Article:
How to Buy a Wide-Format Printer
Wide-format printing is a growing opportunity for in-plants, but before you rush into this new market, stop and consider a few things. Do you have the space for a printer? How will you handle maintenance. Have you investigated the cost of consumables?
To help prepare you, we asked three in-plant managers what steps they took when adding wide-format.
What applications do you produce?
Liz Bowden: I’m definitely one to push the limitations of wide-format and think outside the box. We print a lot of research posters on fabric and recently, I’ve begun to print patterns on fabric and sew them into clothing. I printed our logo on fabric and sewed it into a skirt. We also do things like using window cling material to print water bottle labels. It makes it easier for anyone to adhere the label and reposition if necessary. It’s also a great option for customers who have leftover water bottles after an event. They can remove the labels and reuse the bottle. We’ve also used pre-pasted printable wallpaper for things like mock fatheads — it’s easy for the customer to install and does no harm to any surface.
John Bartik: We produce various sizes of signage for retractable banner-stands, contract color proofs for offset press, wall clings, new originals for aged blue prints, banners for corporate events and foam core mounted posters and standees. An unexpected capability came as a result of the ColorWave’s throughput, which was the ability to compete with short-run offset. We have actually been able to keep short-run 40˝ offset jobs in-house that would otherwise go to an outside vendor. The optional scanner (which is crazy fast!) has come in handy for our realty division. Quite often the client needs new originals from decade’s old architectural prints. Plus we offer the ability to provide an electronic file for archival purposes.
Gary Warren: We are able to produce tons of canvas wraps, cut vinyl applied to acrylic glass and mounted on walls with stand-offs and wall murals/wraps. This spring and summer we will be doing some car wraps and applying vinyl to brick walls with a heat gun and pressing it into the brick with rollers.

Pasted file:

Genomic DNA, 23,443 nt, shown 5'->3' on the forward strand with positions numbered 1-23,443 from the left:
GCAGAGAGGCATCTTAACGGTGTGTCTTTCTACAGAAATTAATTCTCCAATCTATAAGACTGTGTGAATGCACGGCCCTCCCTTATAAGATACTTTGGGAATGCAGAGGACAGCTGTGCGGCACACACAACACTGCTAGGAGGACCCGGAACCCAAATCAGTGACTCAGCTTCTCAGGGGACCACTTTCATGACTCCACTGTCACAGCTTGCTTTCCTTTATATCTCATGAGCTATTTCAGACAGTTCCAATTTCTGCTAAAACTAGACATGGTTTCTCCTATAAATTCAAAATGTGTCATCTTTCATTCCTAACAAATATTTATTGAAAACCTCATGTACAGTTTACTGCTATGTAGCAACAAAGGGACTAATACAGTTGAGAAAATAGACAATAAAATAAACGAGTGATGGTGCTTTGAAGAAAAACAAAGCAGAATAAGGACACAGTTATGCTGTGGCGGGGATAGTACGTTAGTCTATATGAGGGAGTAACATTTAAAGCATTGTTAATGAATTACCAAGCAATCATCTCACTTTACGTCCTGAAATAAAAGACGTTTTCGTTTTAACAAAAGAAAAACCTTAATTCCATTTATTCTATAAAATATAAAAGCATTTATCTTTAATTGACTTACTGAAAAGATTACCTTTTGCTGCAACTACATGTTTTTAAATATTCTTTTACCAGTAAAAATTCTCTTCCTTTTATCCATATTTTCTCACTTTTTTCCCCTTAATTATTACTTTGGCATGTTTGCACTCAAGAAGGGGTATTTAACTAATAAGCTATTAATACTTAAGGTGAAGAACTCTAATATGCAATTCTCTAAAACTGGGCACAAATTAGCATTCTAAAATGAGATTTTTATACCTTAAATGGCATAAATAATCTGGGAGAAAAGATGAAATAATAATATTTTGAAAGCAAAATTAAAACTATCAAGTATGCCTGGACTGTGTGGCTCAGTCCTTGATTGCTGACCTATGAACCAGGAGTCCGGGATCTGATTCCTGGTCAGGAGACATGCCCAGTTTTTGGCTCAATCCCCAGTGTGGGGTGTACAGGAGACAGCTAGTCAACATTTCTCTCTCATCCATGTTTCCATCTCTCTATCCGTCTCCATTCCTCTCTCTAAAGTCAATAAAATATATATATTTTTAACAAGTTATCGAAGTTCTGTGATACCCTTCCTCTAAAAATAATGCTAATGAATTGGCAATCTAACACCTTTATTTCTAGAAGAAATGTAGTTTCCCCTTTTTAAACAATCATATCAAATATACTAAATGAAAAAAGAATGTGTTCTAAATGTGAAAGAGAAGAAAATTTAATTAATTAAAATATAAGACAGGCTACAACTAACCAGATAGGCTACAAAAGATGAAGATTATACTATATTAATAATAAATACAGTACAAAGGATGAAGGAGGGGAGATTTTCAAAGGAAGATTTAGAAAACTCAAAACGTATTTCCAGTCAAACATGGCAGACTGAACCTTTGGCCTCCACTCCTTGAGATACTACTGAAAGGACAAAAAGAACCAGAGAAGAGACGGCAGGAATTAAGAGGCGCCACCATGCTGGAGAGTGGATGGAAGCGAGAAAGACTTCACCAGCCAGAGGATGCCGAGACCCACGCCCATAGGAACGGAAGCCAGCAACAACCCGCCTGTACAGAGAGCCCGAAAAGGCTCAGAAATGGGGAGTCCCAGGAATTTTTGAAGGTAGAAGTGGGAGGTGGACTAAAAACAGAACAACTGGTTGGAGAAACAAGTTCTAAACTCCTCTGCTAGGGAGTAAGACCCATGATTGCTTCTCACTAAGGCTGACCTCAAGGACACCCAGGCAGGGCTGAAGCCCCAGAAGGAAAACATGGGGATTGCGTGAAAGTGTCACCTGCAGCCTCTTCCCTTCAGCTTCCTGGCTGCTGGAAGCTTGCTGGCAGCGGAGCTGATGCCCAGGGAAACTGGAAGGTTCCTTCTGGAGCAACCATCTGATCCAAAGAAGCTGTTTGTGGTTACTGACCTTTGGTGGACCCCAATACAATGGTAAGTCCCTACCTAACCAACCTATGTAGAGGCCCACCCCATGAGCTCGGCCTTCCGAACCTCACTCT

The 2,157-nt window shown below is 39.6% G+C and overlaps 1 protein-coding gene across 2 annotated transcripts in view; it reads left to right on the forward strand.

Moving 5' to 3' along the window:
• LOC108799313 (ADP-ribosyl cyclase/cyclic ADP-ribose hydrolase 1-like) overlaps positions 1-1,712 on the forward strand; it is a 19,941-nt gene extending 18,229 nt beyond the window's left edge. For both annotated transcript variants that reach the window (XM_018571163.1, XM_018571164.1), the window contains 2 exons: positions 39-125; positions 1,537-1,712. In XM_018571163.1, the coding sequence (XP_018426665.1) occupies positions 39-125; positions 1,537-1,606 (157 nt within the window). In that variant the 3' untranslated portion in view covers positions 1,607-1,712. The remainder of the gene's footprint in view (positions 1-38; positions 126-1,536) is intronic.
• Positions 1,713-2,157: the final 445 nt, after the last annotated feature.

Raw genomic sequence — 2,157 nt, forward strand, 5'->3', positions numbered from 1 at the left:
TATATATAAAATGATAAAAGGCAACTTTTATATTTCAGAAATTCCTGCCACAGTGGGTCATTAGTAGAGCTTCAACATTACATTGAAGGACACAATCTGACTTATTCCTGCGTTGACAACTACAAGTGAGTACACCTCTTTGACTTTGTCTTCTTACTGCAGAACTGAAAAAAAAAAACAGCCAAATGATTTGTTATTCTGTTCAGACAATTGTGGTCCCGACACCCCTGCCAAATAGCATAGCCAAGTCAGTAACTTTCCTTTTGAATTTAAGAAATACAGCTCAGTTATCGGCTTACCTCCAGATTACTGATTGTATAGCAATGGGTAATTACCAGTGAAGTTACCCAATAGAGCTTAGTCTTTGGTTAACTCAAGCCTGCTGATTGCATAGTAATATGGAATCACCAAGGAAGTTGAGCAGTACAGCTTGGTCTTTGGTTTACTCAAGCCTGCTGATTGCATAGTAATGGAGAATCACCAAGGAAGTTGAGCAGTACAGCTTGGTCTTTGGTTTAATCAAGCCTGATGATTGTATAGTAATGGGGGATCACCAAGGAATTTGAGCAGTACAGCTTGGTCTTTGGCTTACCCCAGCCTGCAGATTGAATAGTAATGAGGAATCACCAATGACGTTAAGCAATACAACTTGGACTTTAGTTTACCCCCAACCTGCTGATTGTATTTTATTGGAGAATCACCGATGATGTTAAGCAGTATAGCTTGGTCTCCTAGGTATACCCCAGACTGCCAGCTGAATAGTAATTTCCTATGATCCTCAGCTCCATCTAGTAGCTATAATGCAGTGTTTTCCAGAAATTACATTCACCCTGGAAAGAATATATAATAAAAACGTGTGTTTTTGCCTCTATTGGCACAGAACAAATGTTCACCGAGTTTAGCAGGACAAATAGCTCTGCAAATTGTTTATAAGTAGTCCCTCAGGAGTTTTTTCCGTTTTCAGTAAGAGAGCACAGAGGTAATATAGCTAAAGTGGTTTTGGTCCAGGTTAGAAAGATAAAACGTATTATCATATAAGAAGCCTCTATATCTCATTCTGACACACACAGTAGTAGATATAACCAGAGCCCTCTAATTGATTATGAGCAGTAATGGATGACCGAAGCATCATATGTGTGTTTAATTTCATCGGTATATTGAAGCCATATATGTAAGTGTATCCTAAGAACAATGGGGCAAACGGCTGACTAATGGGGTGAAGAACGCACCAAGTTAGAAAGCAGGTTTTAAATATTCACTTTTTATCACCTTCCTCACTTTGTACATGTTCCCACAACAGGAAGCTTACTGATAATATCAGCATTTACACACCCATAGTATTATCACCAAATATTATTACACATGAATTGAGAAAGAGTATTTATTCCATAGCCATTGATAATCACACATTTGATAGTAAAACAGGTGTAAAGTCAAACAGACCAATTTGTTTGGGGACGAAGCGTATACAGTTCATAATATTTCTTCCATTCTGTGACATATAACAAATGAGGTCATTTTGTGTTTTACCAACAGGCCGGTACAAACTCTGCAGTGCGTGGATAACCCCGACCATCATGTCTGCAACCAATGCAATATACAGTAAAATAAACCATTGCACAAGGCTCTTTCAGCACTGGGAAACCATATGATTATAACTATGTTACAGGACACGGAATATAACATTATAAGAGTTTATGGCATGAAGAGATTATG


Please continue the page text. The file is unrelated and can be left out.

Factors considered when evaluating printers?
Bowden: For us, footprint is a big issue. Our facility is a bit choppy so I need to be able to find equipment that will fit in our space. Since wide-format is directly next to customer service, I also need to be aware of venting issues and smell. We also check with the electrician shop to make sure we are able to upgrade a circuit to meet the specifications of that machine. I also take into account ease of use, technician maintenance, maintenance contracts and where the tech would be coming from and what types of materials the printer can use. Another big item to check on is how much consumables cost and how often the machine should theoretically go through them in addition to the source you will buy them from. We like to stick with vendors that are close, or ship from multiple places.
Bartik: Our primary focus was on speed. We found ourselves under frequent pressure to produce exceedingly long banners within one afternoon. Resolving that bottleneck was critical, even at the compromise of fade resistance. Much to our pleasure, color and quality were never sacrificed. With the use of Onyx Thrive color software, our Pre-Media Specialist Andy Reis, who is G7 Professional certified, was able to profile the ColorWave to match the Epson. The color is so close that we now use this as our primary contract proofer for offset jobs … even on the cheapest of bond paper, which is additional savings.
Warren: Making sure the wide-format printers fit the need of what the university was getting outsourced at the time. Contour cutting for the decals was also high on our list as well so that we could produce the size of banners that were most common on campus.
Tips for calculating ROI?
Bowden: Well, you need to take into account everything associated with the machine. Electrical costs, labor, materials, consumables, waste, etc. Once you figure out your approximate cost per month, you can compare that to what you currently have, as well as your current production. For us, ROI is typically fairly quick. Our shortest ROI was six weeks. I’ve also come across some vendors who will actually help you calculate ROI prior to purchase.